EYE ON THE MARKET

Kazakhstan 2014 | EXECUTIVE GUIDE | INTERVIEW

TBY talks to Mark Smith, Managing Partner of Deloitte Caspian Region, on challenges in Kazakhstan and the Customs Union for new businesses and some of the advantages LLPs can offer.

Mark Smith
BIOGRAPHY
Mark Smith joined Deloitte Caspian in April 2007, relocating from Edinburgh, Scotland, where he participated in the IFRS conversion and demutualization of Standard Life PLC, which is now listed on the FTSE 100. Prior to this, he worked with another big four firm for over five years in both the UK and the Cayman Islands. Prior to becoming Deloitte Caspian Managing Partner in June 2012, he was the Head of the region’s financial services audit industry, actively engaged in the audit of some of Kazakhstan’s largest financial institutions. He has been in the profession for over 12 years, serving clients in the banking, insurance, and manufacturing sectors and has provided audit services under IFRS, US GAAP, and UK GAAP. Smith is a qualified Chartered Accountant from the Institute of Chartered Accountants in Scotland.

What are some of the unique challenges businesses face in Kazakhstan?

In terms of tax codes, the scenario is relatively ambiguous and open to interpretation, allowing for judgments to be made quite often against the best interest of the taxpayer. Thus, problems with the tax authorities can arise. Yet, in the seven years that I have been here, there has been a certain improvement. An organization has been set up to deal with related complaints. I am the Chairman of the European Business Association, for example, and we had a tax issue. We involved the investment ombudsman to resolve the issue and the system worked. In any country, the tax authorities have an agenda of raising tax revenue. When the crisis occurred, the tax authorities in the UK and the US became more aggressive in chasing tax avoidance. For example, the US is trying to collect taxes from people all around the world, not just in the US. There are moves by tax authorities around the world to become more aggressive against tax avoidance. Kazakhstan is no exception in this sense; however, people are more nervous about the tax authorities here because of the environment of ambiguity.

How is the private sector and government working together to address these ambiguities in the tax code?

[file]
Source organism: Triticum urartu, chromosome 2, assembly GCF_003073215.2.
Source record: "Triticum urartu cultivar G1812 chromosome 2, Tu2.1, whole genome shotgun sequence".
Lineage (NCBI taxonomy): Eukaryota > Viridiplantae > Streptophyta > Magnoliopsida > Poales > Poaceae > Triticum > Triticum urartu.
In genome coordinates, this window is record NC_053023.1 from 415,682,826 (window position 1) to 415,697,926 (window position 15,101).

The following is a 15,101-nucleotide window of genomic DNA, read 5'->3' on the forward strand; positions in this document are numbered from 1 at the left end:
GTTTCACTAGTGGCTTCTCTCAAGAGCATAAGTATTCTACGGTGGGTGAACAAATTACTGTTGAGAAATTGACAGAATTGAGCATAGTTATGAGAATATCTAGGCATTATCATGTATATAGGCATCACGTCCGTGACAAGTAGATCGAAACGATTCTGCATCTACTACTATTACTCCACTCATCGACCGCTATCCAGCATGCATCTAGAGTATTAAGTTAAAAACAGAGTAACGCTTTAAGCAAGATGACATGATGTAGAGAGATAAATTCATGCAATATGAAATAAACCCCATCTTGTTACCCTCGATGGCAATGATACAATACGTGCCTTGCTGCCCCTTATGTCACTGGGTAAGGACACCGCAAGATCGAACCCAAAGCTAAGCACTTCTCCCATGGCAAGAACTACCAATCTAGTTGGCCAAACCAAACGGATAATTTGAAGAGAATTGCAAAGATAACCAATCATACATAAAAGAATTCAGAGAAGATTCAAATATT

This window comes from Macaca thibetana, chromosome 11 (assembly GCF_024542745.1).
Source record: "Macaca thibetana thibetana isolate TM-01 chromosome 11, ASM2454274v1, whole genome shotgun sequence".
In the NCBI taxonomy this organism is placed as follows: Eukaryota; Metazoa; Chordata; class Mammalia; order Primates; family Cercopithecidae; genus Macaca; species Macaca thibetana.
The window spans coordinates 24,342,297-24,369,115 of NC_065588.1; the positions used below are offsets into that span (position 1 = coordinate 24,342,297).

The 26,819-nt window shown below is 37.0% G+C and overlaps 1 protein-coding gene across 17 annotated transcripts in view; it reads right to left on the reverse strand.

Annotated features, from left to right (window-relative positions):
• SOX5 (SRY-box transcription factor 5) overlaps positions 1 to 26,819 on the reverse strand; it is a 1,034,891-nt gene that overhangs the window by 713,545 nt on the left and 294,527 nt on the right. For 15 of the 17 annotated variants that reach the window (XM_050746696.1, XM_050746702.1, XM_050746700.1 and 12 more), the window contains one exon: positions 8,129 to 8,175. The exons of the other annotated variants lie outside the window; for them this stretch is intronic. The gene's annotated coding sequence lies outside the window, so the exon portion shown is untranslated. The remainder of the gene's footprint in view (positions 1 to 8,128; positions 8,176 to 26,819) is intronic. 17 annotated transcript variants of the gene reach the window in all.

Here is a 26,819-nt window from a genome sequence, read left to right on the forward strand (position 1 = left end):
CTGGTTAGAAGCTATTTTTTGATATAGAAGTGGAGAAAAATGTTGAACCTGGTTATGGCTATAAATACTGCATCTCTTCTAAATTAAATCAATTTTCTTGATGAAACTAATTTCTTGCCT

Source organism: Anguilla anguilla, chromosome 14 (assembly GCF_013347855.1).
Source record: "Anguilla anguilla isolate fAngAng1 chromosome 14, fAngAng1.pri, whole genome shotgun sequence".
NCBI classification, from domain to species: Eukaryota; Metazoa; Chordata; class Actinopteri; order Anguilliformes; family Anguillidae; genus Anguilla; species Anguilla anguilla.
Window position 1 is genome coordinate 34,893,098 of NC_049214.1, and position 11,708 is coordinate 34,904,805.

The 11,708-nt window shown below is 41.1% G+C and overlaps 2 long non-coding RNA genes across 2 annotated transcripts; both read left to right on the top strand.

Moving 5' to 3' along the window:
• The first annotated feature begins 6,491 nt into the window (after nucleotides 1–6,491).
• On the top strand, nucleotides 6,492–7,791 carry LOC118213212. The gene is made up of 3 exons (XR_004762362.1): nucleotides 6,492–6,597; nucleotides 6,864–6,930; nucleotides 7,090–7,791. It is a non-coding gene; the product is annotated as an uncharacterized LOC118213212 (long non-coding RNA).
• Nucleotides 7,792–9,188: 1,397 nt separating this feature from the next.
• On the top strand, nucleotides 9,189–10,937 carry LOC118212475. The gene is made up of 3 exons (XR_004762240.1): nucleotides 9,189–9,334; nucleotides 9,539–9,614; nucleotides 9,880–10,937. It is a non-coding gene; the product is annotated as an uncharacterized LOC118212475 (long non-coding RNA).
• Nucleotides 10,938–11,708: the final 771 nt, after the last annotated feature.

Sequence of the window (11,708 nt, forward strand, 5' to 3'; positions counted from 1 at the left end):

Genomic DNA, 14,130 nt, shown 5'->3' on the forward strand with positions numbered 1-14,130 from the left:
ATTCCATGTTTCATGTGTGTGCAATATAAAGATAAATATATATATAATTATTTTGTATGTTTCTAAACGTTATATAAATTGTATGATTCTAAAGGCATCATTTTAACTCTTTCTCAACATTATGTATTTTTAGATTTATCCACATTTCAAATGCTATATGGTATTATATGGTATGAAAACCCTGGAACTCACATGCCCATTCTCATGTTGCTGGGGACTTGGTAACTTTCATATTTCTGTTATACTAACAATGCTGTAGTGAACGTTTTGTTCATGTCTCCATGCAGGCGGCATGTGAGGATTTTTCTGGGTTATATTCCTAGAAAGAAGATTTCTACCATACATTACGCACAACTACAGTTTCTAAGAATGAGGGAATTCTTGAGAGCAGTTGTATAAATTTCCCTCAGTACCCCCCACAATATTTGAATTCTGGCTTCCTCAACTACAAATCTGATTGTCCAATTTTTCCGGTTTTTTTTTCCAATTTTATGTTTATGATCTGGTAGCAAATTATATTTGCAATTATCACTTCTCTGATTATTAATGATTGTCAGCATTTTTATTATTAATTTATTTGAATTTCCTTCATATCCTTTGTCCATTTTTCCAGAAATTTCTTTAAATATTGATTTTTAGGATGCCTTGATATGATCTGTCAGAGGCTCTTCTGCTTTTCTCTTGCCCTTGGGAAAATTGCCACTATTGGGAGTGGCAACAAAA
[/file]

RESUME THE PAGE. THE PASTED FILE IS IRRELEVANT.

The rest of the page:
There are regular sessions. I work in banking and there have been many tax issues surrounding the provisioning of loans, with working groups set up between the Ministry of Finance tax authorities and the Financier's Association that represents all banks. There is a dialogue, but it still largely depends on which sector you are talking about.

What advantages do limited liability partnerships offer companies over other types of business entity in Kazakhstan?

The regulation regarding limited liability is more restricted in scope than that of a joint-stock company. There are four types of business entity that can be set up: individual entrepreneurs or sole trader type businesses, branch or representative offices, limited partnership (LP), and joint-stock companies. Joint-stock companies have set requirements, such as being audited, filing financial statements, and certain thresholds for capital injections. For an LP, the capital injections are much lower and reporting does not exist; therefore, the ease of doing business with an LP is far greater. What normally happens is that companies that enter Kazakhstan do so as a branch or representative office to try and drum up business; however, once they have Kazakh-generated activity, it has implications that attract tax authority attention. Then, what branch offices or representatives tend to do is switch to an LP since this is required as a business. The LP offers an easy means of enjoying a legitimate business structure in Kazakhstan without all the additional requirements of a joint-stock venture.

What are some of the challenges that the Customs Union represents?

The Customs Union, in my view, has been more beneficial for Russia than for Kazakhstan. That is probably a controversial view since this is a CIS market, but it has allowed Russian goods to come into Kazakhstan with benefits, or without imposed duty. With the volume of production that can be achieved in Russia, it is far easier for Russian goods to enter Kazakhstan than it is for Kazakhstani goods to go to Russia because the production facilities do not exist. The infrastructure is far less developed here in terms of the manufacturing sector. This has created challenges on the Kazakhstani side. In terms of business, it has probably reduced it to the extent that transfers from Russia to Kazakhstan are no longer customs-exempt; however, people bringing goods into the Customs Union face more challenges and requirements; you must comply with Russian as well as Kazakhstani legislation.